Photo by Getty Images
Despite recent statements from top Obama administration civilians and military brass that progress is being made in Afghanistan, the United Nations reported Thursday that “civilians experienced a downward spiral in protection” in the first six months of this year, and that the war “brought increasingly grim impacts and a bleak outlook for Afghan civilians.”
- The number of documented civilians killed during the first six months of 2011 stood at 1,462, up 15 percent compared to the same time period last year, according to the U.N. report.
- The U.N. found that 80 percent of all civilian deaths were from attacks by anti-government elements, a 28 percent increase over last year, many by IEDs, suicide bombers, and targeted assassinations.
- The U.S. military, Afghan security forces, and other coalition members were responsible for 14 percent of the civilian deaths, a decrease of 9 percent from last year. Six percent of the civilian deaths were unattributed.
U.N. officials believe the uptick in insurgent attacks is aimed at undercutting the security transition — slated for later this month — from U.S. to Afghan forces in seven cities and provinces throughout the country.
The insurgents are trying to “challenge the whole transition process,” according to Georgette Gagnon, the director of human rights at the U.N. Mission in Afghanistan. Gagnon told the NewsHour this week that anti-government insurgents were “trying to show the Afghans can’t manage security on their own.”
She added that “combined with efforts to undermine peace and reconciliation efforts, this rising violence and bloodshed” has reached unprecedented levels.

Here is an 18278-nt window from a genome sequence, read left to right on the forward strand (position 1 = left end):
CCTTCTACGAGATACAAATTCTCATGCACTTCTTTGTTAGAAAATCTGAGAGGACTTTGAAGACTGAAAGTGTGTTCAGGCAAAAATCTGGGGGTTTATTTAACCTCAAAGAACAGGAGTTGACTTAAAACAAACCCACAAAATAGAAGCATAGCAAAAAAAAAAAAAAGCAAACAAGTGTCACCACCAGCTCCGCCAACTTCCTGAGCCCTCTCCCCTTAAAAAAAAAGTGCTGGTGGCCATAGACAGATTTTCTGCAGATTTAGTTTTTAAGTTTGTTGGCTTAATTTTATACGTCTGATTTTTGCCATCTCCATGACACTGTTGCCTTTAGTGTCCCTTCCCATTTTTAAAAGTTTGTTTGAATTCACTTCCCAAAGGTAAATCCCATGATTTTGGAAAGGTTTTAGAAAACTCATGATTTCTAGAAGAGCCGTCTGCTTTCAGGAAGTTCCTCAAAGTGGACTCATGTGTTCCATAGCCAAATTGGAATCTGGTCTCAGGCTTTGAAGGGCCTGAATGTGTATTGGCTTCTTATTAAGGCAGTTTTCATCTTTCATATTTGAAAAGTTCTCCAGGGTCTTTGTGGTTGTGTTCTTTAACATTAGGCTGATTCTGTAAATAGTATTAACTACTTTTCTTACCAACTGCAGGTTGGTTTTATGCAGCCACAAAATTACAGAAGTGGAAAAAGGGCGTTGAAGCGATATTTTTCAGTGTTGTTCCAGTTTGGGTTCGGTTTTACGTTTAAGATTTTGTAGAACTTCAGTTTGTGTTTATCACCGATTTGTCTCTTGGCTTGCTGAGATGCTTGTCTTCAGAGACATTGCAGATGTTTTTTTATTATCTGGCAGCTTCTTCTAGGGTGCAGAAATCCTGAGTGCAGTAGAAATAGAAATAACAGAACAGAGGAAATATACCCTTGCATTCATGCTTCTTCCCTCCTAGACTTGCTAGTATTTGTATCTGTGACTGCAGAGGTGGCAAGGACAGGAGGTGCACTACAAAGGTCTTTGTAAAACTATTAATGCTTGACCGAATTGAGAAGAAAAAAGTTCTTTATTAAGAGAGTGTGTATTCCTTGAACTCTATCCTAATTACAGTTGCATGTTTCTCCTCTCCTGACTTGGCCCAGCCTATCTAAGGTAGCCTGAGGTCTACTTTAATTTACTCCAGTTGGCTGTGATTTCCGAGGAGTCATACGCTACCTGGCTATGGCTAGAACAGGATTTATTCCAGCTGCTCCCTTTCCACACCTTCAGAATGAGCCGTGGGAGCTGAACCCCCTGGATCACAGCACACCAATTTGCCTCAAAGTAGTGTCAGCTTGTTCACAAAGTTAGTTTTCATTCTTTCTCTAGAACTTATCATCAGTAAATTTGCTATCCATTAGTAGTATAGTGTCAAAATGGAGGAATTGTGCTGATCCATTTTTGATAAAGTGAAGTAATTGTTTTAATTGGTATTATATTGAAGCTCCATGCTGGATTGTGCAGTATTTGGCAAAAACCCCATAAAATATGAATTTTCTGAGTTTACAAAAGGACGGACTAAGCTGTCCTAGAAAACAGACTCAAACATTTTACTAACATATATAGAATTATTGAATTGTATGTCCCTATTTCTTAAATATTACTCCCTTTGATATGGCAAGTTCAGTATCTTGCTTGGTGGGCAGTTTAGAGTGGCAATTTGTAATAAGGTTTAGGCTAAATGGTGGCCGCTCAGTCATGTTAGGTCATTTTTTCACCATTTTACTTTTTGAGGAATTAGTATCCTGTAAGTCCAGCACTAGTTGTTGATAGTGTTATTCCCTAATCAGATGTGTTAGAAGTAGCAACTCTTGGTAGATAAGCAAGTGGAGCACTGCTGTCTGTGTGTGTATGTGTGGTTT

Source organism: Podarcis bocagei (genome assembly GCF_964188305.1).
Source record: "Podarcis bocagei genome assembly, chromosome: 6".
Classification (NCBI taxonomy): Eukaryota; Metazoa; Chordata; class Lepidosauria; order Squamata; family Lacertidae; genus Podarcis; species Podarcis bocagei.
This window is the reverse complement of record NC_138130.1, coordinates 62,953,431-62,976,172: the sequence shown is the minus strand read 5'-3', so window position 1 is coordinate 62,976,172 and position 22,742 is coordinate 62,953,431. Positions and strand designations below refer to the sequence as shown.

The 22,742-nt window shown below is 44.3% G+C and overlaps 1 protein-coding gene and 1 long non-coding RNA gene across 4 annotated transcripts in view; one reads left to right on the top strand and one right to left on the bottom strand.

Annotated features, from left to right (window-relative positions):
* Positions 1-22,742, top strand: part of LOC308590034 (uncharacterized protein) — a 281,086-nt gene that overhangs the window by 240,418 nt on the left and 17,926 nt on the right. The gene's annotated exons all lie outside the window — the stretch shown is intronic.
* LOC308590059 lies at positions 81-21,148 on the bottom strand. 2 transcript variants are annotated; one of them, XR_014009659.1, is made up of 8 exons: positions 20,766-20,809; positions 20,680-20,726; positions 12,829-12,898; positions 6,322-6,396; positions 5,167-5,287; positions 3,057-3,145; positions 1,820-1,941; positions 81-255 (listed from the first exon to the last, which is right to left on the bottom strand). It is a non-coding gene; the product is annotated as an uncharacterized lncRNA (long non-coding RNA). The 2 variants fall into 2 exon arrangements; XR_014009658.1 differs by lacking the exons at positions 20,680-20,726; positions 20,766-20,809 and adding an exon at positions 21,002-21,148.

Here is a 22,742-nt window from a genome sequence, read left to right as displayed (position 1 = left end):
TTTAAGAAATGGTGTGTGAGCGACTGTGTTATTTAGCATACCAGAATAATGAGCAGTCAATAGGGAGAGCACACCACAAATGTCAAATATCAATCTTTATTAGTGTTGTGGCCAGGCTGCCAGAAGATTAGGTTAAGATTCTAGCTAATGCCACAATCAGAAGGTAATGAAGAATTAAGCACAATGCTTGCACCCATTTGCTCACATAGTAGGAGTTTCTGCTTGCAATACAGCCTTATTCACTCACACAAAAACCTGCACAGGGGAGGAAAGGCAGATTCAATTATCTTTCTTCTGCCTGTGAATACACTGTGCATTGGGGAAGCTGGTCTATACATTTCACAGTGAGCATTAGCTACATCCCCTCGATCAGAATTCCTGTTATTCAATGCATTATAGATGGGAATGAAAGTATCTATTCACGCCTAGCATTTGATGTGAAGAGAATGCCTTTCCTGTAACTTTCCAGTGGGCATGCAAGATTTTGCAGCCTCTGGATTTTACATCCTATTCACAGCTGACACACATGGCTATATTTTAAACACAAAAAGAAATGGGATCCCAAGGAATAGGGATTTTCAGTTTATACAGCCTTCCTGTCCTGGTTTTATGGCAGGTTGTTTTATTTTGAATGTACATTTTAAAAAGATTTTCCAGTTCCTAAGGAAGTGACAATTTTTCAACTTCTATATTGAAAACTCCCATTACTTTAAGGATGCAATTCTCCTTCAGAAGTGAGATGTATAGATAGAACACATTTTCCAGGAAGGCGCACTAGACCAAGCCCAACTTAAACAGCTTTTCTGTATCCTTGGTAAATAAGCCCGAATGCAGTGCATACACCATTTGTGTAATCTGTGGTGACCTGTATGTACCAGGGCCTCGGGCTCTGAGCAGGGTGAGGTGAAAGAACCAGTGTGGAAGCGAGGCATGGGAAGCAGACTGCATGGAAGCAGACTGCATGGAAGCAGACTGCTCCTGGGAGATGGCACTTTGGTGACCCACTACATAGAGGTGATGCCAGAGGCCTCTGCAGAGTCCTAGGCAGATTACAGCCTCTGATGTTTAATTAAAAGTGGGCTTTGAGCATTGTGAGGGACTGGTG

According to the U.N., “air strikes remained the leading cause of Afghan civilian deaths,” in terms of those caused by the U.S. and coalition partners, with 79 civilians killed so far this year, a 14 percent rise over to the same time period last year. “Apache helicopters are responsible for the majority of civilian deaths from air strikes,” the report noted.
In all of 2009, 25 civilians were killed by International Security Assistance Force (ISAF) helicopter strikes; last year, 56 civilians were killed by ISAF helicopter strikes. The U.N. found that bystanders are becoming casualties at a much higher rate this year. The report says that in the first six months of 2011, at least 44 civilians were killed by Apache helicopters.
Meanwhile, civilian casualties from fixed-wing aircraft “decreased over the last three years, even though the number” of air strikes has increased.
The U.N. found that bystanders are becoming casualties at a much higher rate this year. The report says that in the first six months of 2011, at least 44 civilians were killed by Apache helicopters.
The report cited a number of examples in which civilians were accidentally killed by Apache helicopters.
In one instance in March in Kunar province, “an Apache helicopter fired a Hellfire missile and canon rounds at two children, killing both. The boys had been irrigating their farm when the Apache mistook them for planting IEDs.”
In another March case in the same province, “an Apache helicopter strike targeting anti-government elements killed nine children and injured one. The children were collecting firewood when they were killed,” the report states. In another incident that took place in Helmand province in February, “one child and one adult were killed when an Apache fired a Hellfire missile, hitting their home.”